When you walk through Hawaii you may expect to see the Polynesian culture that Hollywood has fed to you: leis, hula, and beautiful serene beaches. And you would not be wrong. Hawaii has also been known for its large Japanese population and heritage so it might not be a surprise that nestled in Hilo is said to be the largest Edo style garden outside the island nation of Japan.
The park itself is on the end of Banyan Tree Drive which is a fun spot on its own. Each Banyan tree planted there was planted there by a famous celebrities from former president, then senator, Richard Nixon, to baseball legend Babe Ruth.
The gardens contain Waihou Pond, bridges, koi ponds, pagodas, statues, torii (those Japanese arches), and a Japanese tea house.
When I was there the Tea House was not open but I do hear that it is only open for special occasions anyway. If you are looking for a place to take a quiet walk or just relax this is a great place to do it. Admission is free which is always a perk I tend to pursue. Plus, in the bay you may even spot some turtles that like to feed there!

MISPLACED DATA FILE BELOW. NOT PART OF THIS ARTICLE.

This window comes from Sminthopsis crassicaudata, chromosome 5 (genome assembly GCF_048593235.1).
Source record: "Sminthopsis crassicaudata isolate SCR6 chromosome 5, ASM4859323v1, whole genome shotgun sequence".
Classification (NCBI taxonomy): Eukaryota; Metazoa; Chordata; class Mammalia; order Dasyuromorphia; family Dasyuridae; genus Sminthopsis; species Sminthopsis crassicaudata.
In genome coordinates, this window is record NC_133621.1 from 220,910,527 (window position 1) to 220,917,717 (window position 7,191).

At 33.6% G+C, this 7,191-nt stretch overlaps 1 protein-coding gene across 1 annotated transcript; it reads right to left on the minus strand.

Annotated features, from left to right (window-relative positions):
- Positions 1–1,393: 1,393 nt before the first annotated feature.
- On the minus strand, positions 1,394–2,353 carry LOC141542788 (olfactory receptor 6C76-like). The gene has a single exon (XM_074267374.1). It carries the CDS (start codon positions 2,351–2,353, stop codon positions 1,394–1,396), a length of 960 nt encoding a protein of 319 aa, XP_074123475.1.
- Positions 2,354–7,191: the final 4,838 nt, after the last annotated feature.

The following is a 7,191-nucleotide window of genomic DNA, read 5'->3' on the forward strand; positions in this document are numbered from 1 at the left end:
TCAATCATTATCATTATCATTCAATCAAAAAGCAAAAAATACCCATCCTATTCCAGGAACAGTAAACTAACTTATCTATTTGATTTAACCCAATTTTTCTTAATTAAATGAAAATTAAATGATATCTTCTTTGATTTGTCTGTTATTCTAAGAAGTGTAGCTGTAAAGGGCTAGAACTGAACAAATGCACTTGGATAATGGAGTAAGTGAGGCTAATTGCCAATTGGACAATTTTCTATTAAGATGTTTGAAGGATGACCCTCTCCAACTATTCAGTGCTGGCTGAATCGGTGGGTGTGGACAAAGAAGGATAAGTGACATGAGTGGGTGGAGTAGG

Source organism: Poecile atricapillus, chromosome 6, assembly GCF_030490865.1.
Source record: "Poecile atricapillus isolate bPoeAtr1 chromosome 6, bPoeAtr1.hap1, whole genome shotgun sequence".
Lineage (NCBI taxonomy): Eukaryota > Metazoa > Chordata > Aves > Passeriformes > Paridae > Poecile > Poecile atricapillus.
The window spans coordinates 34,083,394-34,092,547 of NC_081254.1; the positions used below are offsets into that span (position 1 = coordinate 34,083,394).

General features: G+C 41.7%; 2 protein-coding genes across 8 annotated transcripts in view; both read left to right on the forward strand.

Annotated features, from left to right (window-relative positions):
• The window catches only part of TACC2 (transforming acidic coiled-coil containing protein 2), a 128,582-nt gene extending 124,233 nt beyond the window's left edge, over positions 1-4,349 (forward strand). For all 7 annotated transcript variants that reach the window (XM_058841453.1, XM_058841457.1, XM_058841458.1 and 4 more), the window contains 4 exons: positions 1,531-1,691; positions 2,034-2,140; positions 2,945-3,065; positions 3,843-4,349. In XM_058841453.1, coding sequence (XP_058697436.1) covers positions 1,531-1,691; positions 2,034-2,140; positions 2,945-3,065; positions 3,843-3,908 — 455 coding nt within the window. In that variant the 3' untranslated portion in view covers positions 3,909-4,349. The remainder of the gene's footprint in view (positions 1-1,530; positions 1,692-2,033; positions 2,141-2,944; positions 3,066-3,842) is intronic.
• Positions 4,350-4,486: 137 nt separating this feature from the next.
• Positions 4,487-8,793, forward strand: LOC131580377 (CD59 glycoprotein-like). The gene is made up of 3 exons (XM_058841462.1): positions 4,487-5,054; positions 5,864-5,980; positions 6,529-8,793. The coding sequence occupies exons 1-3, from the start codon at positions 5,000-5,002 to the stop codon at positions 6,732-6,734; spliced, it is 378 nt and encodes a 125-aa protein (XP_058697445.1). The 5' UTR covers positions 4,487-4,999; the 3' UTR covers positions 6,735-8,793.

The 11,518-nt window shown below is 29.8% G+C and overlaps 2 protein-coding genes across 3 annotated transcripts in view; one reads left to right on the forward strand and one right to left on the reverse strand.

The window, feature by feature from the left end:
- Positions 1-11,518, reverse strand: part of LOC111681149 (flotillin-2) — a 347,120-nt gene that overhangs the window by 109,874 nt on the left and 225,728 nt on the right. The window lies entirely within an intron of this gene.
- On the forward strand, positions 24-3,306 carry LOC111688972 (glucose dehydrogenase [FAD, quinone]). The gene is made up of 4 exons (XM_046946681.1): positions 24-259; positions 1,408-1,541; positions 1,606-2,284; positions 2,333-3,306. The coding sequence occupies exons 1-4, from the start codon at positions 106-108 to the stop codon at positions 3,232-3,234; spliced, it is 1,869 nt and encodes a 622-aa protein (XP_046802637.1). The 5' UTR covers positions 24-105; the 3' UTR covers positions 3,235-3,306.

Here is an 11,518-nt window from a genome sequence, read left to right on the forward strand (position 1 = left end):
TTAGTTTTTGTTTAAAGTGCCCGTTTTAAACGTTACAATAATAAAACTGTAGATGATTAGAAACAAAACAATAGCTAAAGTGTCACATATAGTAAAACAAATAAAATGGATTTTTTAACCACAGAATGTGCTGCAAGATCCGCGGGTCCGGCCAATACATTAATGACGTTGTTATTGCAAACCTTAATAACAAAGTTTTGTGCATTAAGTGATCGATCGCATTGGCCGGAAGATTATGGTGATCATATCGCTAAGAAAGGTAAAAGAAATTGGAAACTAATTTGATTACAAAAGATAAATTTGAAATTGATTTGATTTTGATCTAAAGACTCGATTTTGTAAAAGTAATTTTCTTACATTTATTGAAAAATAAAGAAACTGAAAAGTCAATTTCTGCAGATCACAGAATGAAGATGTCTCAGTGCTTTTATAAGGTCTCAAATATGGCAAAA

Attached by a foot bridge is the small island of Mokuola, or Coconut island. I did not see any coconuts while I was there so I’m not quite sure where the name comes from. The Hawaiian name for the island, Moku ok, translates to “island of healing” and was previously the location of an ancient temple dedicated to healing.
While there is not much medicinal healing going on there anymore it offers a nice swimming area and a picnic pavilions to make a swell afternoon. There is even an old tower, from a now nonexistent bridge, that many people jump off of into the water. I’d say it’s about 10 feet high. So a normal high dive.
The island offers great views of Hilo Bayfront, Downtown Hilo and the rest of Hilo Bay. To the east you can see the massive breakwater of Hilo Bay.
If you are coming from the port the walk is pretty easy but that is coming from someone who walks everywhere. The Hoppa On Hoppa Off bus there makes one of its stops there.